Christmas 1920 was a transformative time. The war was over and the deadly pandemic had subsided. Life could finally return to normal.
In this merry episode we take a long look at this epic Christmas of Tinker Toys, Prohibition, Lincoln Logs, Raggedy Ann, and getting a new car for Christmas.
We also discuss a bit about researching Christmas and the value of having newspaper records now available.
This look back at Christmas history also includes a tangent about Christmas of 1870 when Congress declared Christmas a national holiday. While we found little in the news archives that talked about that event we did find plenty of 150-year old Christmas opinion that we want to share.
Also discussed is the 19th century fad of mistletoe. First a poem and later a very popular song known as the Mistletoe Bough is explored. It is a ghost story of Christmas most people do not know about.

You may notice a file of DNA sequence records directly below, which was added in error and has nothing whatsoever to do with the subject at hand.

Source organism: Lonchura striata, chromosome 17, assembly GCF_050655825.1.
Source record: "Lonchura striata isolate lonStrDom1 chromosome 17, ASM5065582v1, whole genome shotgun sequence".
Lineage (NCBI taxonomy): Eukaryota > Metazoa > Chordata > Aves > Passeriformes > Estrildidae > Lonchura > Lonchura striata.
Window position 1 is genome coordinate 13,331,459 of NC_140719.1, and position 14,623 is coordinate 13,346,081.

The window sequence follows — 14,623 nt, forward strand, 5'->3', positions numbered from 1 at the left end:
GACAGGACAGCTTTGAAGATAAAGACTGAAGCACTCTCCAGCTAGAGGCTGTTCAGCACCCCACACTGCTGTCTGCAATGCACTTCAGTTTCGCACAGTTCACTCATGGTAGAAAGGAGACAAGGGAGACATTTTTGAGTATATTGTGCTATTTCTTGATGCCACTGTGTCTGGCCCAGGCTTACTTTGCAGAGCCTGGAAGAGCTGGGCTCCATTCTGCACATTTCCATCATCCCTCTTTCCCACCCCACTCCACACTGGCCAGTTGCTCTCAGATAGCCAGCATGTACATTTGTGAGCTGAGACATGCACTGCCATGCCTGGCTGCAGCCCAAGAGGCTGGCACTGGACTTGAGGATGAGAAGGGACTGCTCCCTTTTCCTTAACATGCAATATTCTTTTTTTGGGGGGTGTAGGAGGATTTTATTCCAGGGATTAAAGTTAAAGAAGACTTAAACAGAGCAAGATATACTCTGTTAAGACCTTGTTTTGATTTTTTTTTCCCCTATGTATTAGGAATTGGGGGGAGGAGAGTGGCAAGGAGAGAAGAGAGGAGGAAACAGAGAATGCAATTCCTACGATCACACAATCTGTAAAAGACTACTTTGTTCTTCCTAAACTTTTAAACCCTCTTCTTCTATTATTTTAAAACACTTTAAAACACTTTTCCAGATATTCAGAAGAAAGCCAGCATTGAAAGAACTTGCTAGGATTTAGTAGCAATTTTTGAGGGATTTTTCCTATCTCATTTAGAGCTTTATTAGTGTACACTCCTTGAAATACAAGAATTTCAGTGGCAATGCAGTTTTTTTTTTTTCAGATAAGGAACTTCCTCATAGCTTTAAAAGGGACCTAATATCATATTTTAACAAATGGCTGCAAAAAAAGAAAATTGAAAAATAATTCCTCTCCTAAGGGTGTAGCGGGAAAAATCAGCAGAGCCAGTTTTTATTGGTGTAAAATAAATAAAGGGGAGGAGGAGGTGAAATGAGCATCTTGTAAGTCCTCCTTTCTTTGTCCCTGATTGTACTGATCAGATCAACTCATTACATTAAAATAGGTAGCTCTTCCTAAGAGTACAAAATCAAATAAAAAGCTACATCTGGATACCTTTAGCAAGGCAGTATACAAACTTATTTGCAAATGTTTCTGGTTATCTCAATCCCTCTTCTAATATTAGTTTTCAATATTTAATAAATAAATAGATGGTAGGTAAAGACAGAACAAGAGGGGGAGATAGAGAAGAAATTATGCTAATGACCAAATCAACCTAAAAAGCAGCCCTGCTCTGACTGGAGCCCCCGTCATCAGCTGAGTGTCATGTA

And finally we explore the tradition of Thanksgiving Day parades, which began in 1920, but not with Macy’s in New York City. That leads as well to a discussion of stores in 1920 — and their connection to stories in 2020.
This is a fascinating trip down Christmas memory lane.
2 thoughts on “Christmas 1920: One Hundred Years Ago”
What is the name of the Tennessee A Ford christmas carol sung?
It’s titled The Friendly Beasts